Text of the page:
Breaking with tradition to make farming profitable

Breaking with tradition to make farming profitable

‘What is life if you don’t think differently?’ This thought prompted M Aasaithambi and ‘Kumuzh’ Shanmughasundaram, both born into farmers’ families in the Cauvery Delta, to explore new avenues in agriculture and make farming profitable.  

Aasaithambi, hailing from Kuruvadipatti village in Thanjavur district, and Shanmughasundaram, a native of Pudukkottai district, are among the new crop of middle-aged farmers who are trying to explore innovative ways of farming in the Delta region. They have bid goodbye to the traditional method of cultivating only paddy and other common crops.

Shanmughasundaram has, in fact, ushered in a kind of a revolution in the Alangudi taluk, in Pudukkottai district, parts of which are dependent on Cauvery water for irrigation. More than 100 farmers in several villages now cultivate pepper in about 150 acres of land. They used to primarily grow paddy in the same land earlier. 

Shanmughasundaram explains that cultivating pepper is cheaper than paddy as a farmer needs to spend Rs 30,000 per acre for cultivating paddy. 

“In pepper cultivation, based on the quality, we are getting a return of two to four lakh rupees per acre a year. The saplings grow with the support of the coconut and jackfruit trees that allow growing of pepper in just about two years after cultivation,” he said.

He has also cultivated jackfruit, papaya and guava in many villages in Pudukkottai and some in the Sivaganga district, inspiring other farmers to follow suit. Some of these crops are grown in coconut farms, augmenting farmers’ incomes and even contributing towards the better growth of coconut trees. He advocates the use of organic fertilisers and solar power.

“Nothing is impossible. I have been shouting from the roof for the past two decades that farmers need to come out of their comfort zone and crops other than paddy. All the crops that I have cultivated in the past few years consume minimum water, which is suitable for the New Delta [Pudukkottai district] that lacks adequate water for farming,” Shanmughasundaram said.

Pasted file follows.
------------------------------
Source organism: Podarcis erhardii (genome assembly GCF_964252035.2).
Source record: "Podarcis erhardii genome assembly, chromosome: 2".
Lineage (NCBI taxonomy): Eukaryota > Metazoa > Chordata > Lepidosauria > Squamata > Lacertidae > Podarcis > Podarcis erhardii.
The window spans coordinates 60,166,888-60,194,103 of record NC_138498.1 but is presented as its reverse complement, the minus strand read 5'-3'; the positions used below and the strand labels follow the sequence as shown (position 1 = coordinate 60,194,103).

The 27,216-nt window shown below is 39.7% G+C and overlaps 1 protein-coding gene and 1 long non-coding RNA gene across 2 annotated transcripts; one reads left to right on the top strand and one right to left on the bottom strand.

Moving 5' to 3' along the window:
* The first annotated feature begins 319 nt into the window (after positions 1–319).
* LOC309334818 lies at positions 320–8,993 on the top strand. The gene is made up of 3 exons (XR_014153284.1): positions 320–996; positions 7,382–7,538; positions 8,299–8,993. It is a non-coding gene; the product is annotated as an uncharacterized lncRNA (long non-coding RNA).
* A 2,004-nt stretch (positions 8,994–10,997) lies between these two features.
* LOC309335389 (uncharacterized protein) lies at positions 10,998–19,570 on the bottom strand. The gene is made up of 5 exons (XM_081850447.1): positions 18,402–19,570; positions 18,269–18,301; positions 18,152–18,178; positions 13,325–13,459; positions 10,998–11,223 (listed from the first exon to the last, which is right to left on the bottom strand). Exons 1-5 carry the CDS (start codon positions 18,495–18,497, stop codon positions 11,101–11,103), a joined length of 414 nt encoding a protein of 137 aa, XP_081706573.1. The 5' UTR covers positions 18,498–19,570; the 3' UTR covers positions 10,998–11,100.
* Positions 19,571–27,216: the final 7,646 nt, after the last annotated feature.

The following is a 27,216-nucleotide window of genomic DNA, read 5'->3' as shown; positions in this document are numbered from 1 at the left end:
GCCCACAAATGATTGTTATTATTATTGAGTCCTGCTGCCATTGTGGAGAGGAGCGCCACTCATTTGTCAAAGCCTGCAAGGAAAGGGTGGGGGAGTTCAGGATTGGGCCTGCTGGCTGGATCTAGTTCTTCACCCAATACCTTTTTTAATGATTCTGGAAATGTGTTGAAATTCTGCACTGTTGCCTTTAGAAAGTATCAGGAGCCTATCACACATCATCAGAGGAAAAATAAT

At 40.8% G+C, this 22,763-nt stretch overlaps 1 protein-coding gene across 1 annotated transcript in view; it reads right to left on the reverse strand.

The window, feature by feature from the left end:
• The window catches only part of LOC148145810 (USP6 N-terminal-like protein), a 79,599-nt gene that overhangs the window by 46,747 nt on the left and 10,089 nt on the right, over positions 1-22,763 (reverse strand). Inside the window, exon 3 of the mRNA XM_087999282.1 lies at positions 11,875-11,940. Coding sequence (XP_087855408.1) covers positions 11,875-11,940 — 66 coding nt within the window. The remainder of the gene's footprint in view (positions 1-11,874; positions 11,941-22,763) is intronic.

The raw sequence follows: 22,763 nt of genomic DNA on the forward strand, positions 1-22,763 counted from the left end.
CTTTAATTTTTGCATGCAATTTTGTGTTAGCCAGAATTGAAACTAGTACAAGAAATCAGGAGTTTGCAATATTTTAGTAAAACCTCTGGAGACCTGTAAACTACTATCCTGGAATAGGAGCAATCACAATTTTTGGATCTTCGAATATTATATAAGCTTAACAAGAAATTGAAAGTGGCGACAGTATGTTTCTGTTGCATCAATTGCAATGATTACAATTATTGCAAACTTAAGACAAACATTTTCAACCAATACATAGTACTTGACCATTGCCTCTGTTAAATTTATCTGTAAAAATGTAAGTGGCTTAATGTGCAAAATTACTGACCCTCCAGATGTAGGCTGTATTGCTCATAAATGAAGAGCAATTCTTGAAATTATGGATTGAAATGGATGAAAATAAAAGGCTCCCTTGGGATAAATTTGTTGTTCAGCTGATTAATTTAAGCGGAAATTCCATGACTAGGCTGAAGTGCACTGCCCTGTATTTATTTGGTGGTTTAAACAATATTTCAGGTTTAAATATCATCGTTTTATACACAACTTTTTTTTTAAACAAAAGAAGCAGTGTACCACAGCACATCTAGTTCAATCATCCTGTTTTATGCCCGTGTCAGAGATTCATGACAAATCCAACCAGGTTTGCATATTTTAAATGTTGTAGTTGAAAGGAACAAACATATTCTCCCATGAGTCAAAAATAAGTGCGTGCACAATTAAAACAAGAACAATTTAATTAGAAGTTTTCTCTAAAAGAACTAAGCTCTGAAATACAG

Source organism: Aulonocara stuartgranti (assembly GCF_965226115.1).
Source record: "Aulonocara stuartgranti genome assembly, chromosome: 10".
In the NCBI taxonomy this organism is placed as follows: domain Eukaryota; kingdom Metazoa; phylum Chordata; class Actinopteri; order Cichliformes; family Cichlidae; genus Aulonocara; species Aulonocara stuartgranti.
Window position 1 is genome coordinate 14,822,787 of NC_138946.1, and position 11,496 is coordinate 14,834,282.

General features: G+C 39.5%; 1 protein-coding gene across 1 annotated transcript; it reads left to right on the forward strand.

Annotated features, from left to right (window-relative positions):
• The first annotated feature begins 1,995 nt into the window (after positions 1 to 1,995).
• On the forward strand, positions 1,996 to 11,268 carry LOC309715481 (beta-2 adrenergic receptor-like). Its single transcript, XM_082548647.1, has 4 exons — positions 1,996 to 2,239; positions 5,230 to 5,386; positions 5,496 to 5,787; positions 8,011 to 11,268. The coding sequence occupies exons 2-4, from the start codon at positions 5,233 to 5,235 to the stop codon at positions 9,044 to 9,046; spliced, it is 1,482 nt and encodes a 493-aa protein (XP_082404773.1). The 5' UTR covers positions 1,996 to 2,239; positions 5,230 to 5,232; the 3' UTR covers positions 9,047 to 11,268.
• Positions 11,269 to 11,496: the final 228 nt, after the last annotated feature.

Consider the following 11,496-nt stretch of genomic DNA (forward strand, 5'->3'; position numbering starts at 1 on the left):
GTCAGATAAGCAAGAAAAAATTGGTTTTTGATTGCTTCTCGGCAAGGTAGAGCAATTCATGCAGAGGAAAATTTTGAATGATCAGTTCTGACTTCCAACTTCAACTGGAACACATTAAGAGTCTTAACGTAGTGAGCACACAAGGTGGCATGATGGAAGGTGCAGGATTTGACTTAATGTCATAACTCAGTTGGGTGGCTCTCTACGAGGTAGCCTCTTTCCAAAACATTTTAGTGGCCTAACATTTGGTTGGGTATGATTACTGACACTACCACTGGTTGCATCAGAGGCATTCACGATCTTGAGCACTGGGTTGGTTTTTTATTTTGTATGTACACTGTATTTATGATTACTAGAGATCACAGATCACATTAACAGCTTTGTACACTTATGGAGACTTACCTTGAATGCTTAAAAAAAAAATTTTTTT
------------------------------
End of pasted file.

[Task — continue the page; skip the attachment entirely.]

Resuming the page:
The education advantage

Aasaithambi cultivated paddy for a long time before moving on to selling organic fertilisers and traditional varieties of paddy and other crops. He began thinking of out-of-the-box solutions to increase his revenue from agriculture after he enrolled for a three-year weekend course on farming at the prestigious Tamil Nadu Agriculture University (TNAU). 

“The course helped me understand that paddy is not the only crop. Now I earn a lot more than what I earned a few years ago and have learnt to use technology and from other successful models to make farming more sustainable,” he said.

Now that he earns a handsome amount from agriculture, Aasaithambi has enrolled his son in a B. Tech (Food Technology) course that will help him process the produce from his farms. The farmer said with people being more aware and turning health-conscious, the demand for millets and other organic foods is increasing every day.

The three-year course also helped Aasaithambi to meet like-minded people who have launched integrated farming practices, such as cultivating multiple crops in the same field, in the Cauvery Delta region.

“Now I go around villages and tell farmers to try different crops. For example, maize consumes less water but gives a good yield and several spinach varieties consume just 100 to 200 litres of water. We ask farmers to adapt themselves to cultivating such crops to reduce dependence on water and also earn a decent amount,” he said.

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